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Inflation and abortion top issues for voters ahead of midterms

·Contributor
·3 min read

As the midterm elections draw closer, what seemed like a slam dunk for Republicans has now been upended by a number of events, from the Supreme Court's decision to upend Roe v. Wade to President Biden's student loan forgiveness plan.

A new poll from NPR, PBS NewsHouse, and Marist conducted from Aug. 29 through Sept. 1 revealed that Democrats have gained the edge overall as they attempt to hold onto their thin margins in the House and Senate. However, the poll also found that Democrats, Republicans, and Independents are being motivated by different issues.

Here are three things to watch in the two months before the midterms:

Democrats capture momentum

Forty-eight percent of voters polled said they would vote for Democratic candidates if the election were held today compared to 44% of voters who would choose GOP candidates.

Should these results hold, they would defy historical norms as the president's party tends to lose seats in the midterms.

President Biden waves as he boards Air Force One at Andrews Air Force Base, Md., Sept. 9, 2022, on his way to the groundbreaking of the new Intel semiconductor manufacturing facility in New Albany, Ohio. (AP Photo/Gemunu Amarasinghe)
President Biden waves as he boards Air Force One at Andrews Air Force Base, Md., Sept. 9, 2022, on his way to the groundbreaking of the new Intel semiconductor manufacturing facility in New Albany, Ohio. (AP Photo/Gemunu Amarasinghe)

The surge for Democrats comes as Biden's approval rating has bumped up to 41% in August after the president suffered his lowest point in terms of approval throughout most of the summer.

Biden's increased favorability has been fueled by a 10% bounce among Independent voters.

Inflation

Inflation is the top issue overall for voters.

High consumer prices and fuel costs weighed on U.S. households throughout the summer, though the number of voters citing inflation as their top priority ticked down slightly since July as some of those pressures have eased.

Voters arrive at their polling location on Primary Election day in Rockport, Massachusetts, U.S., September 6, 2022.  REUTERS/Brian Snyder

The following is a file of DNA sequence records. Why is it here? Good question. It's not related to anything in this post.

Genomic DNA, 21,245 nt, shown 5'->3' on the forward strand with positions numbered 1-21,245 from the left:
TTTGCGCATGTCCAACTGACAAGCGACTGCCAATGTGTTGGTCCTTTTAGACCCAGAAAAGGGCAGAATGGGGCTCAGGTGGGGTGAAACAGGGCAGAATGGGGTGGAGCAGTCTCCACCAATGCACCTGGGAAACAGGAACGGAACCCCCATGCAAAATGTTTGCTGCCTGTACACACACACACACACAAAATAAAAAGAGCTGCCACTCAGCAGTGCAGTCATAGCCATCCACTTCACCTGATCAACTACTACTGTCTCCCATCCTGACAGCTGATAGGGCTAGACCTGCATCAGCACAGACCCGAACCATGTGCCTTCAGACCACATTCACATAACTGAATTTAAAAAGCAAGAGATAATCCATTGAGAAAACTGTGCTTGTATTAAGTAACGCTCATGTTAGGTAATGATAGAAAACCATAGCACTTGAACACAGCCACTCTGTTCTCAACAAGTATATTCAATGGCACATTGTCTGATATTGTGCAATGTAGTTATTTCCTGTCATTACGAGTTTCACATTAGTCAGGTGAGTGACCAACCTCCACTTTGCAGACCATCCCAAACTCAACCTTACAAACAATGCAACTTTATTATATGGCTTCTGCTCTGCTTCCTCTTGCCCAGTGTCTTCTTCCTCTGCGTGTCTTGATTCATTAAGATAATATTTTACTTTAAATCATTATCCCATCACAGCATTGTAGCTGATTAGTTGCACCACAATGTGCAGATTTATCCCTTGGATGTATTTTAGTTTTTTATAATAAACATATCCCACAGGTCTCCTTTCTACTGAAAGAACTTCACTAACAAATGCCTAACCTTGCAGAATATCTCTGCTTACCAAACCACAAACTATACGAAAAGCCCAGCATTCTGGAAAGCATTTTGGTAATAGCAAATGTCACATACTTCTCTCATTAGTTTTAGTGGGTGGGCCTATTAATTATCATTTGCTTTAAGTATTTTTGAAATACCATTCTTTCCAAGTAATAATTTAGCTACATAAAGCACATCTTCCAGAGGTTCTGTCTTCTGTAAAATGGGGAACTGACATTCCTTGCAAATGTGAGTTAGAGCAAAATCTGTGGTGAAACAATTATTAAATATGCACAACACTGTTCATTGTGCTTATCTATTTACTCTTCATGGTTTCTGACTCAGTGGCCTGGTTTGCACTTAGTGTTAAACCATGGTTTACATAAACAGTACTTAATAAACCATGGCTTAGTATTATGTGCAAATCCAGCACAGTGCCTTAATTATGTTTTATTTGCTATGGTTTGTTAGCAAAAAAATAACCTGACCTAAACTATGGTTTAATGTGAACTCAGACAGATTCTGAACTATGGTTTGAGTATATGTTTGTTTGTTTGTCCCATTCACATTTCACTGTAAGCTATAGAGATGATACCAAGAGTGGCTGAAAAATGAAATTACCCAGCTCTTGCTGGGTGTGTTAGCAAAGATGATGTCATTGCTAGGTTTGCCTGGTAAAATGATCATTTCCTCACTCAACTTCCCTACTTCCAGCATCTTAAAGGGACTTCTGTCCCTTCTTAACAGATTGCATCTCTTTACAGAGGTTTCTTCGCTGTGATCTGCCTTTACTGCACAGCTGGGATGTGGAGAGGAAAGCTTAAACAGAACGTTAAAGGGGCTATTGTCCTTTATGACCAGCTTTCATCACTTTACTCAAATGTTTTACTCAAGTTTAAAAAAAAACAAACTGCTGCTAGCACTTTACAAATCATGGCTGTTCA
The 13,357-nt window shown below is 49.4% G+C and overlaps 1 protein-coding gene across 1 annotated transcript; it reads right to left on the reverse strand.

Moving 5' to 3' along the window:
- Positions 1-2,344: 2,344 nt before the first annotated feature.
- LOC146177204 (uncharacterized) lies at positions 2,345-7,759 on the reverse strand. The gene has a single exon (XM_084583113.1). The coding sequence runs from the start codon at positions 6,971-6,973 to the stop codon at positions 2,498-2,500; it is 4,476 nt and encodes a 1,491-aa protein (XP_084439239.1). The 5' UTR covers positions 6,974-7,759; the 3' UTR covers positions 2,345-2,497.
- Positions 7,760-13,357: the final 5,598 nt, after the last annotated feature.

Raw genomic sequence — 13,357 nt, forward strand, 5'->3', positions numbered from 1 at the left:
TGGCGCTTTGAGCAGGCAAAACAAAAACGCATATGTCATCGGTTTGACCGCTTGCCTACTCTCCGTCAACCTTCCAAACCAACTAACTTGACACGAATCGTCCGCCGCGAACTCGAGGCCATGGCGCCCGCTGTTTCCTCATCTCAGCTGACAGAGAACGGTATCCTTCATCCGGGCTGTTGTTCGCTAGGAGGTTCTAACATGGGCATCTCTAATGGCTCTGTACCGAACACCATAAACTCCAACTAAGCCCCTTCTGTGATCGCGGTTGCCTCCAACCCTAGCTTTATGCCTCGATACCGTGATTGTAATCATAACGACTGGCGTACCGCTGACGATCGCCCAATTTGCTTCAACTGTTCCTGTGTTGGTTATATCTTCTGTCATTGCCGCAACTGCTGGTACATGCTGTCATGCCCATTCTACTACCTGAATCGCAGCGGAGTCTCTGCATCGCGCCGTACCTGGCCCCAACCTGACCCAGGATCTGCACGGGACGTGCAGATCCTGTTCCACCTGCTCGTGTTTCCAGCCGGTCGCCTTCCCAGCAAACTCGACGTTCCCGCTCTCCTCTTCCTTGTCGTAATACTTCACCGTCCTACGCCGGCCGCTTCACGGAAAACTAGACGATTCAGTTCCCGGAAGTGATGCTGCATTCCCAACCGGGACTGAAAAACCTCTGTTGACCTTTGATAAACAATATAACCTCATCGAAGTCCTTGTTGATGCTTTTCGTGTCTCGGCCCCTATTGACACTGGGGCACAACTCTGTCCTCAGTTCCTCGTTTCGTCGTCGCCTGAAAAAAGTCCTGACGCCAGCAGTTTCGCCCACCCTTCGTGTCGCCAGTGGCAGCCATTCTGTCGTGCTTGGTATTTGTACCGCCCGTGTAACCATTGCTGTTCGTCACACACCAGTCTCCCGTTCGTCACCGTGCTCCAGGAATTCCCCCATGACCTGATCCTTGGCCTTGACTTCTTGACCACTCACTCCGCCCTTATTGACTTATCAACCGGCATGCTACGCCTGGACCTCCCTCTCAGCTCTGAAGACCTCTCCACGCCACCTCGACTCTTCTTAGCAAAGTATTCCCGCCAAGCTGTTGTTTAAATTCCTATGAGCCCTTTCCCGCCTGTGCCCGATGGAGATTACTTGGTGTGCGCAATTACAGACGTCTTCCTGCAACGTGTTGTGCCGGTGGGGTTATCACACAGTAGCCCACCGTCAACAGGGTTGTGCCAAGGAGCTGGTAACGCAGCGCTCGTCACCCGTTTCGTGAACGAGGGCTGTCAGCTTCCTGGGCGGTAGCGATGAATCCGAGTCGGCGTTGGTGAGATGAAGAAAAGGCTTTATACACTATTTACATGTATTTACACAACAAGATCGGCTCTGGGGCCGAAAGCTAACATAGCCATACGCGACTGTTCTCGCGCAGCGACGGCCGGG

Voters arrive at their polling location on Primary Election day in Rockport, Massachusetts, U.S., September 6, 2022. REUTERS/Brian Snyder

Republican and Independent voters ranked high inflation as the no. 1 issue for the midterms by a margin of 40% and 37%, respectively. Meanwhile, just 13% of Democrats ranked inflation as their top issue.

Among Democratic voters, inflation was seen as the fourth-biggest issue for the November elections behind abortion, the Jan. 6 committee, and health care.

Supreme Court's Roe v. Wade ruling

Abortion was another motivating factor for voters looking to vote in the midterms, especially among Democrats.

Overall, 58% of voters polled said they are more likely to vote in the midterm elections due to the Supreme Court’s decision to overturn Roe v. Wade.

FILE - Demonstrators protest about abortion outside the Supreme Court in Washington, June 24, 2022. Nothing has undermined the GOP's momentum more than the Supreme Court's stunning decision to end abortion protections, which triggered a swift backlash even in the reddest of red states over the summer. (AP Photo/Jacquelyn Martin, File)
Demonstrators protest about abortion outside the Supreme Court in Washington, June 24, 2022. (AP Photo/Jacquelyn Martin, File)

The share of Democrats who said they were more likely to vote due to the Supreme Court's decision to overturn Roe v. Wade reached 77%, according to the poll. The issue was also the second-biggest motivating factor for Independents after inflation, with 22% of Independents selecting abortion as top of mind.

The polling has indicated that the issue remains top of mind for many voters months after the Supreme Court ruled against the federal protection of abortion in June — though just 10% of Republicans cited abortion as a reason to get out to the polls in November.

Kevin Cirilli is a visiting media fellow at the Atlantic Council's Global China Hub and the Krach Institute for Tech Diplomacy at Purdue. You can follow him on Twitter @kevcirilli.

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